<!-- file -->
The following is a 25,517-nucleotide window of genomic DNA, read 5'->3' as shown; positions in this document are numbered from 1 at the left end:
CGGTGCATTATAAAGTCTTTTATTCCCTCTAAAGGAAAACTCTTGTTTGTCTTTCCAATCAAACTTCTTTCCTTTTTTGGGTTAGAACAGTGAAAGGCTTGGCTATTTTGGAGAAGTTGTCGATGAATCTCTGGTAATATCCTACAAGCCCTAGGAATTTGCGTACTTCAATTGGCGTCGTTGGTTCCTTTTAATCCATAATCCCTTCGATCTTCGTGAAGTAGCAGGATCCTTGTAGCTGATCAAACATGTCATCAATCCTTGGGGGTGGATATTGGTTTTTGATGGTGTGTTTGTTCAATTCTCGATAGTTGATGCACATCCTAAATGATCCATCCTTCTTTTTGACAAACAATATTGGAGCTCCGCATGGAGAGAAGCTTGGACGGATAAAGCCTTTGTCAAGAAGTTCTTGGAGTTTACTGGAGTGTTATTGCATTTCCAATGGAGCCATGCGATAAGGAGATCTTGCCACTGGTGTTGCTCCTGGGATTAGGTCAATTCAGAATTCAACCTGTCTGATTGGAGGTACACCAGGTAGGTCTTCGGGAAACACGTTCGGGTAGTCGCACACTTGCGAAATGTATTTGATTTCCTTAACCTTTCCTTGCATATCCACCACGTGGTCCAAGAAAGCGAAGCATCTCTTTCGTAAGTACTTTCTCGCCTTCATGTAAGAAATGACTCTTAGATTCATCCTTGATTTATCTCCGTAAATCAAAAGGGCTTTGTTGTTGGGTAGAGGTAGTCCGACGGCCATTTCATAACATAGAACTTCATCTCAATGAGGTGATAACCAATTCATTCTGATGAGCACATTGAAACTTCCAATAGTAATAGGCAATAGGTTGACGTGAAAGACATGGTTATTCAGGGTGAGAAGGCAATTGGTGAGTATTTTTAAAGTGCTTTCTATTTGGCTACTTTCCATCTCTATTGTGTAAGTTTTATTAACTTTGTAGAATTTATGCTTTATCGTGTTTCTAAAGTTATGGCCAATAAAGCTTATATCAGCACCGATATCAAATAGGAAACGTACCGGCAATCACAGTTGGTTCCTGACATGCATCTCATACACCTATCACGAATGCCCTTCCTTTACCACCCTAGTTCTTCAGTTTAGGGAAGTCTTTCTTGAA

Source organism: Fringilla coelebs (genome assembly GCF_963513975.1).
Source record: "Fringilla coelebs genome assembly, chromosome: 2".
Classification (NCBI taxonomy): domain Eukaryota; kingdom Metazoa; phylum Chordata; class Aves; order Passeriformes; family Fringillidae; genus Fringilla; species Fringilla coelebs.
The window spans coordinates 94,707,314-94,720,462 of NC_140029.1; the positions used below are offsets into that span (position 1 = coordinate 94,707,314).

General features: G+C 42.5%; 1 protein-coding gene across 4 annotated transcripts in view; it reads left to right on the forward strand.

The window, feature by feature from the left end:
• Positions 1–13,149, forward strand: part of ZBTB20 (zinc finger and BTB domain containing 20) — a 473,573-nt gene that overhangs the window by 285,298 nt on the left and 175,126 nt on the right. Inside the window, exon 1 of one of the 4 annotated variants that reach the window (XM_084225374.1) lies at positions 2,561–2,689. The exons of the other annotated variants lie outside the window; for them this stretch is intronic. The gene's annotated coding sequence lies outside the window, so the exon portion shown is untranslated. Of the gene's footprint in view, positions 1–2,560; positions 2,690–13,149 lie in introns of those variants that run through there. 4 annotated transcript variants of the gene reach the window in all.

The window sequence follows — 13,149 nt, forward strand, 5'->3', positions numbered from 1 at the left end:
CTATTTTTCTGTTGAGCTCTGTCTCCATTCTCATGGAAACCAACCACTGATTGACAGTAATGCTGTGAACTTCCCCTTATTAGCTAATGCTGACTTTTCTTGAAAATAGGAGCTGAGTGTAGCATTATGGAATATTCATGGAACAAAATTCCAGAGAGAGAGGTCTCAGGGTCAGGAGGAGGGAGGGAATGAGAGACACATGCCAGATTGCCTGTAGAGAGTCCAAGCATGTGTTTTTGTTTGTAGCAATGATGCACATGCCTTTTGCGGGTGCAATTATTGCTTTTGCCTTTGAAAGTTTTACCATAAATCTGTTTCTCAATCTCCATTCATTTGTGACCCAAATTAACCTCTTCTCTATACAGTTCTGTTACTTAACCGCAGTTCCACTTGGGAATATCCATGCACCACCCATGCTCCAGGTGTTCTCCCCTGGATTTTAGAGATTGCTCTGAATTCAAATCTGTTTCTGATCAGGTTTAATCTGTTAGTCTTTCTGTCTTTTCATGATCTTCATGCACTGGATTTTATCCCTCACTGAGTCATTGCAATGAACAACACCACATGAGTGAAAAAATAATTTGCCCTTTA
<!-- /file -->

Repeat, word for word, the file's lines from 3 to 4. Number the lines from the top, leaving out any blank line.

Source organism: Fringilla coelebs (genome assembly GCF_963513975.1).
Source record: "Fringilla coelebs genome assembly, chromosome: 2".